Aluminum heat treatment is a process by which the strength and hardness of a specific subset of aluminum alloys, namely the wrought and cast alloys that are precipitation hardenable, are increased. Precipitation hardenable aluminum alloys include the 2XXX, 6XXX, 7XXX and 8XXX series. In addition, annealing may be required for parts that have experienced strain hardening during their forming process.
The typical aluminum heat treatments are annealing, homogenizing, solution heat treatment, natural aging, and artificial aging (also known as precipitation hardening). Depending on the exact process being used, furnace temperatures can range from 240 to 1000°F. It is important to keep in mind that the heat treating of aluminum is quite different from steel.
Aluminum alloys are subject to work hardening, also known as strain hardening. Strain hardening occurs when the aluminum alloy is being shaped by plastic deformation. The plastic deformation causes the grain structures within the aluminum to slide against each other along areas referred to as slip planes. As more and more plastic deformation takes place, there are fewer and fewer slip planes left that are easy to deform. As a result, more force is required to achieve further deformation. When a part has reached this state, it is said to be work hardened. In order to continue plastically deforming the material, the strain hardening has to be removed from the part.
The purpose of annealing is to essentially reset the crystalline grain structure, restoring slip planes and making it possible to continue shaping the part without requiring excess force. To anneal a work hardened aluminum alloy, the metal must be heated to somewhere between 570°F to 770°F for a set amount of time, ranging from just thirty minutes to a full three hours. The time and temperature are depending on two things: the size of the part that is being annealed and the composition of its alloy.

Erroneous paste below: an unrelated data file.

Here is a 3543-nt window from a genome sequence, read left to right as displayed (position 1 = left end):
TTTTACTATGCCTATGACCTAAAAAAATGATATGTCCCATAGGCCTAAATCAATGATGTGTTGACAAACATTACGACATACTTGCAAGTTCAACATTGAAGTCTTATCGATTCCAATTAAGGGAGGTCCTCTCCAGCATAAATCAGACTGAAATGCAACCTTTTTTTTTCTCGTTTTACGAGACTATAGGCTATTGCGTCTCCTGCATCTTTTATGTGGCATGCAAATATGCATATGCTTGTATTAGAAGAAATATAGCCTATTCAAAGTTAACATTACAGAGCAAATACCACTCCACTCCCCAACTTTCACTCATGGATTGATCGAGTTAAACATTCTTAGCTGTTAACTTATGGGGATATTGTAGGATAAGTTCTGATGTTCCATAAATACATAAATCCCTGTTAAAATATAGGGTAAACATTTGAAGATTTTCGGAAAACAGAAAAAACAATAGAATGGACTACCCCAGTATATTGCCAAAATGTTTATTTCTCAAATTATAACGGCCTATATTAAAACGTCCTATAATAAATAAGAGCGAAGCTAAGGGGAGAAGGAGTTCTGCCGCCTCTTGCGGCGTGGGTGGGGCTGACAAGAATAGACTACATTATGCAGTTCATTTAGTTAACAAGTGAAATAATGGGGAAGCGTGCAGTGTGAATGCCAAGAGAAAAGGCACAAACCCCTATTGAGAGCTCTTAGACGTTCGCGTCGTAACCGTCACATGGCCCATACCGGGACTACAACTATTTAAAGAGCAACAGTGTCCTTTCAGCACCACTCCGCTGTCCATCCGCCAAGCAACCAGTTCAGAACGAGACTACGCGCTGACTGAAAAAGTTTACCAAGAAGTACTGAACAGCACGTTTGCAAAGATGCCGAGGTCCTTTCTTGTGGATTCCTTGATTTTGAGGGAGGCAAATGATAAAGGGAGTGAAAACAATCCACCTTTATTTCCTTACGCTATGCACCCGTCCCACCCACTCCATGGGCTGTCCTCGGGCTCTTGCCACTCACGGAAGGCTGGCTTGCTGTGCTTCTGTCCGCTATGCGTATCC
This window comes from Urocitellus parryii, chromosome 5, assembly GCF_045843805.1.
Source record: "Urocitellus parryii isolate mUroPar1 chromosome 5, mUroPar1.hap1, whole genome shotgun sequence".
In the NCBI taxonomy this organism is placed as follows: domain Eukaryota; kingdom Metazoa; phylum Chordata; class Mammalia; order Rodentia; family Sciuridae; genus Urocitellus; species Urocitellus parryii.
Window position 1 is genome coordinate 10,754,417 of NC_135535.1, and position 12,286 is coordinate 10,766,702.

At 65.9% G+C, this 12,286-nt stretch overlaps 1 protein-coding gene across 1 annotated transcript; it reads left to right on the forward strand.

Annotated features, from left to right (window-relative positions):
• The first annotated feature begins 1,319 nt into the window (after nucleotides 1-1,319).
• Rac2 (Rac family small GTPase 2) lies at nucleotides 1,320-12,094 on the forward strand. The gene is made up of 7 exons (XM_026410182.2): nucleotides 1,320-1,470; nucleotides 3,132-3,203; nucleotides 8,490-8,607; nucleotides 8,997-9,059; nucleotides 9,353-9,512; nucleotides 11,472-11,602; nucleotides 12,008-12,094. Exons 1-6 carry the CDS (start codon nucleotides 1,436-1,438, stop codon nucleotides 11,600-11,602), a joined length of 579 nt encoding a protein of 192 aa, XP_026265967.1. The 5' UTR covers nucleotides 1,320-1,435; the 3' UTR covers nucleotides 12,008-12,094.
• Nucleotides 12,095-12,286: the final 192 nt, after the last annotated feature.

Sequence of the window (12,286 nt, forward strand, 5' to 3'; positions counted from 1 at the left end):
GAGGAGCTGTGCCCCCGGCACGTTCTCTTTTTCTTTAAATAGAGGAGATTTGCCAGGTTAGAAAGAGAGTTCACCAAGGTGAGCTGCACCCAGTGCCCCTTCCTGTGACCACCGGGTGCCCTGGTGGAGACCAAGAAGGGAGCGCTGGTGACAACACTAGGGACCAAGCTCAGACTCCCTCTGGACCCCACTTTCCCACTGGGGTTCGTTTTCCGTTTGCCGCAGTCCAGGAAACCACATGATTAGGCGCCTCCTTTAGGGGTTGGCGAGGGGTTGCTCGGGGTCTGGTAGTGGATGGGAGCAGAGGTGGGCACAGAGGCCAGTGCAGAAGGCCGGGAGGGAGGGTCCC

Annealing also relieves internal stresses that can develop in a part during processes such as cold forging or casting, stabilize the dimensions of a part, and resolve issues that result from internal strains (such as warping). Also, annealing can be successfully performed on aluminum alloys that are considered non heat treatable alloys. It is commonly used on aluminum parts that are forged, extruded, or cast.
Homogenizing is used to redistribute the precipitating elements more evenly throughout an aluminum part. This is typically necessary when working with cast aluminum alloy parts. When the part begins to cool, the outside edge that is in direct contact with the mold will cool first. This results in a skin of aluminum grains, or crystals. As the part continues to cool inward, the result is fairly pure aluminum near the skin and some regions near the center. The alloying elements precipitate out, resulting in the aluminum grains being locked into place. The cast part ends up with some regions being soft and others being strong. This segregation between regions can be reduced and the resulting part rendered more workable for forming by going through the homogenizing process.
An aluminum part is homogenized by raising its temperature to just under its melting point, which is usually between 900°F to 1000°F. After the entire part has reached this homogenizing temperature, it is allowed to slowly cool. The result is a cast part with a uniform internal structure.
Solution Heat Treatment